Archives for posts with tag: grieving

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Photo by K. Farwell

It is 2:10 PM in the afternoon with a heat index of 108.  At approximately 2:00 PM I heard a sound I have never heard in this neighborhood before. It bothered me, and it bothered my dogs. It sounded like the “Hound of Baskerville” baying —you know, the one in that old Sherlock Holmes black and white movie. I opened the blinds to try to locate the source of the racket; no dog could be seen. Then I looked at my watch. My best friend’s funeral had just started at 2:00 PM. The noise stopped, but I feel like howling and baying too. Because of my health, my age, the heat, and the long distance involved, I decided not to drive to my friend’s funeral. I am there in spirit as I type. In a way,  I am relieved not to be attending because it will make it easier to remember my friend alive, vibrant,  and full of spiritual energy.

I do not think the howling, baying dog was a coincidence. My friend spent many years working with rescue dogs and in shelters. I am sure her pets which were put in a no-kill shelter miss her as much as I do, if not more.  She was the “go to person” in my life whenever I had a medical question or a dog question…..and she was the one I could and did talk to about any and everything at least several times a week. For instance, last night I made a memorial donation to Wounded Warriors in her honor (she was a Navy nurse), and  the form I was filling out asked for a family member’s address.  I was stuck—–my friend was always the one I called for information about addresses and birthdays.

I was involved in a long theological discussion at a bible study group last Sunday, We discussed the meaning of resurrection, the importance of one’s body, and the role one’s spirit plays at and after the time of death, etc. I shared I did not believe one’s soul, spirit, or body can be divided into separate entities—-that we are holistic beings created by God in this life and will still be following our death. I probably didn’t say it quite that clearly, but I think my friends in the discussion understood what I was trying to say. My friend is still my friend  whether she is in this world or the next, this universe or a parallel universe, or is in the exact shape she had on this earth or one a bit different once her transition is finished.  The difference is, however,  I cannot see her, have a conversation with her (at least one in which she answers me), touch her, or enjoy her company as I once did. That hasn’t stopped me from talking to her a lot, and at times I can almost hear/feel her answer.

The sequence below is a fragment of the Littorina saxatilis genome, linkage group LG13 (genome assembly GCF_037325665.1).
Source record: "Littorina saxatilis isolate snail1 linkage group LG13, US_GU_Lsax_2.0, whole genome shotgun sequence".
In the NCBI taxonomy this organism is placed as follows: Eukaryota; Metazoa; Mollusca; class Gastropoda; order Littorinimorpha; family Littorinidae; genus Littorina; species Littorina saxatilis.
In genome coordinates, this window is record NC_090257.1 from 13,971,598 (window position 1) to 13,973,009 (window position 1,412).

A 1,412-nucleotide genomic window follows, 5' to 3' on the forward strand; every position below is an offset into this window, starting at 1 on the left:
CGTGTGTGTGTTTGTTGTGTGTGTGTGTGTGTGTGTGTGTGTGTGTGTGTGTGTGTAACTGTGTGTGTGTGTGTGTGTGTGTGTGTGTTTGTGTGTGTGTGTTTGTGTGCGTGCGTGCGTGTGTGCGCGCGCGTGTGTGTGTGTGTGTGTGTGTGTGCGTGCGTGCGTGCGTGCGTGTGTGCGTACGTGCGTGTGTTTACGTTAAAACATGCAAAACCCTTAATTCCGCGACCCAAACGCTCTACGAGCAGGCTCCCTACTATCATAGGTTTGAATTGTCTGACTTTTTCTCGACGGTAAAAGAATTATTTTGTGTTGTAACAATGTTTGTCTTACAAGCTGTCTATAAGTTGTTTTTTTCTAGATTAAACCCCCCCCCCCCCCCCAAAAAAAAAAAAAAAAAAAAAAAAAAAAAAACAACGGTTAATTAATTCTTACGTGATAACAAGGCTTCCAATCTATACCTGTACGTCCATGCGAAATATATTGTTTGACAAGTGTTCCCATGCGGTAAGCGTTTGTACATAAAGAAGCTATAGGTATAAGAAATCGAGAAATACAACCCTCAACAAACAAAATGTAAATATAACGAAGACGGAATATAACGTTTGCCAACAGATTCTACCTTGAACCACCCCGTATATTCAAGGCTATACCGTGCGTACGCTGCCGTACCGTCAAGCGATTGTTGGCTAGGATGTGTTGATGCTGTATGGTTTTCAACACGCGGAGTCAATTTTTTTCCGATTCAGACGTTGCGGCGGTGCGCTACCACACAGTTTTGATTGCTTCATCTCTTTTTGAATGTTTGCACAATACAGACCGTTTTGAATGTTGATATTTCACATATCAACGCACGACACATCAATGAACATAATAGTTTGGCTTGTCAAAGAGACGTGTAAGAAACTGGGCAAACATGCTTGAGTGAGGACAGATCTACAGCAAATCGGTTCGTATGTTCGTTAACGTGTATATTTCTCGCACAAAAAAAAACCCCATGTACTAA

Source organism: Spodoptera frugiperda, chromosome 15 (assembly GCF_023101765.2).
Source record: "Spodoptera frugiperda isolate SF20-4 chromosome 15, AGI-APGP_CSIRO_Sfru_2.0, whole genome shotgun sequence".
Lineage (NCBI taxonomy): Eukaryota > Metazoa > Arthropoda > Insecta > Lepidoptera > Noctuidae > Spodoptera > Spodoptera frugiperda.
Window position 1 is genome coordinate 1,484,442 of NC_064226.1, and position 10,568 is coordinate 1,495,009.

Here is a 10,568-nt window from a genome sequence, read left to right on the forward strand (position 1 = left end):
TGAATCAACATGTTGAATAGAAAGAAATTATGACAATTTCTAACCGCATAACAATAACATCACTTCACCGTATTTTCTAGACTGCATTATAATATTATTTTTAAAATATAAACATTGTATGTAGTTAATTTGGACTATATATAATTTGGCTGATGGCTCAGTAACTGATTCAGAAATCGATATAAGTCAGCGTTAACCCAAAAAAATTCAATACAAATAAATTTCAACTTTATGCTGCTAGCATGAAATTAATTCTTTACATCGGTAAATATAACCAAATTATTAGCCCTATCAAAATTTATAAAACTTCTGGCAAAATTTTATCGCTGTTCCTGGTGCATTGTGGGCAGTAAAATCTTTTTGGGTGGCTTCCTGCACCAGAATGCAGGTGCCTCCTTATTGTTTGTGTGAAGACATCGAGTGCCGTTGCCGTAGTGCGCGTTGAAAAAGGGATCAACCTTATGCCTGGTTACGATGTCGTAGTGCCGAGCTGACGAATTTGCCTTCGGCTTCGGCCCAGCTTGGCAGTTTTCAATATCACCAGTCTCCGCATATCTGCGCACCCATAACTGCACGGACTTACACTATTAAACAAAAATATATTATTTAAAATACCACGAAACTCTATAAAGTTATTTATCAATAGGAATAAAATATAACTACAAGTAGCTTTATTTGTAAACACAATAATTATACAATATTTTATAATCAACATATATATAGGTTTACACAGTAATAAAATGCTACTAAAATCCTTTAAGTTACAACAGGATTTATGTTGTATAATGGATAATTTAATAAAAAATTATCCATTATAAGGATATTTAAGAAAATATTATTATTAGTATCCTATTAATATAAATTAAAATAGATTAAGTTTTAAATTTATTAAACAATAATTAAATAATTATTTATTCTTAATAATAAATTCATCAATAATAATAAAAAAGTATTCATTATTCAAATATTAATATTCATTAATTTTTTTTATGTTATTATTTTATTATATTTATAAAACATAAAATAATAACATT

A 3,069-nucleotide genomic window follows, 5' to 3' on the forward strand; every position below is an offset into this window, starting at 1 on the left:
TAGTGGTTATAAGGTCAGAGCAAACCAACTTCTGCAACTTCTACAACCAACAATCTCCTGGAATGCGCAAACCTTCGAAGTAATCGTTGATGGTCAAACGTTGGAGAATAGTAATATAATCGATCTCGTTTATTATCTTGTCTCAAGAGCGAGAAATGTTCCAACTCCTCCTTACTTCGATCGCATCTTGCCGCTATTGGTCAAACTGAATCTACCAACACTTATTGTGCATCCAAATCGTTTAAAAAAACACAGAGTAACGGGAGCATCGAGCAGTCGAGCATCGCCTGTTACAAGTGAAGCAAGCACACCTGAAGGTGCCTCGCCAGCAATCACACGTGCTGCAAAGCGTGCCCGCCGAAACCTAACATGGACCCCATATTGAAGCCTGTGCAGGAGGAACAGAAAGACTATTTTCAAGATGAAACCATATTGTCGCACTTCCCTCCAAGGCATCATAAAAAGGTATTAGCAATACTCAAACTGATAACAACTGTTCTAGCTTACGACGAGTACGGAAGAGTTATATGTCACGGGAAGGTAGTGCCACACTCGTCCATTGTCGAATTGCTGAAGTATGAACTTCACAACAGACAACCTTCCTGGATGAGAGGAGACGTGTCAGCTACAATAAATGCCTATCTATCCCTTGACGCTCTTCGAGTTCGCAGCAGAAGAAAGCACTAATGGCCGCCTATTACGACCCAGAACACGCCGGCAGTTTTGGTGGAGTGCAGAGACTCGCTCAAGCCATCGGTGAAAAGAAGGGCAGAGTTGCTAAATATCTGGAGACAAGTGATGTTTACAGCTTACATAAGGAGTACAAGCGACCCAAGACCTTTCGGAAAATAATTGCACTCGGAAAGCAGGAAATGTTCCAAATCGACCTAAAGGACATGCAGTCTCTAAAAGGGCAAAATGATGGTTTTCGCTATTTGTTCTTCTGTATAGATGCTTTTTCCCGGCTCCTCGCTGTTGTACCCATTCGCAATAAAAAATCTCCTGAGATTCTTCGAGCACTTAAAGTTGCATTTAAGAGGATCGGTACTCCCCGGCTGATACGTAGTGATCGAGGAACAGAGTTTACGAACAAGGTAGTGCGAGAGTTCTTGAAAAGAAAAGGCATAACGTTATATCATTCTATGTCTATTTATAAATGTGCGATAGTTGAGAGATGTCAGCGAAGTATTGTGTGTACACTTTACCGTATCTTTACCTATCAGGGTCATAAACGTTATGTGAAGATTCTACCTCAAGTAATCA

I am writing this for myself as well as to and for my friend. Maybe I just want to get my mind off the funeral, but I think what I really want this writing to accomplish is to make some sort of order out of my jumbled thoughts and bruised emotions…..to let my friend know somehow how much I still love  her and always will.  Today’s photo is a reminder of how much she loved Noah’s Ark and rainbows and God’s promises.  As always, I will close with God bless and keep you…..and with a big thank you to God for keeping and blessing me at this time when I feel like I need it most.

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Teddy Bear

Photo compliments of K. Farwell

I thought I was almost through grieving my father’s death—–and then came this morning. I was searching for a number in my telephone contacts and discovered I needed to delete “Daddy” from my contact list on my telephone. It has taken me over three months to have the courage to do that. Guess that makes me a number one “wuss.” I punched “delete contact” and cried.

It is not like I am a child. I am a grown up—-at least that is what my calendar tells me. In fact,  it is telling me next week I am one year older and am well over the age most people are when they become grandmothers.  So, why am I still “Daddy’s little girl” who cries because her father has died? Maybe because I love him. Maybe because it is part of the normal grieving process. It would be more worrisome were I not still grieving. I know all this theoretically, but the pain is still intense. Understanding it doesn’t make it any easier.

My recovery program tells me to “get out of myself and into service” when I am feeling sorry for myself. So today I am going to help lead another support group, and I am going to do some sponsor work tomorrow , and lead a recovery meeting on Saturday.   I am staying busy at home, too. I am busy crocheting projects for my business and for gifts—-and I am enjoying “squeaky clean abstinence” in terms of letting God guide my eating. I am even exercising. But there are still moments my mind wanders to what is painful in my heart.

At least now smiles come as often as tears with the memories. For that I am grateful. And I realize “deleting” my father from my contact list does not mean I am deleting him from my heart. Somewhere in the Bible it tells me there is a season for everything, and this is my season for grieving. It is part of my life journey, and Got is traveling right along beside me. Writing those words  triggered a sigh along with a bit of tangible relaxation. Once again, God is with me helping me live life on “life’s terms” as is so often said around recovery tables. I could not do so without God’s help, and I am very grateful for God’s unconditional love. God bless and keep you.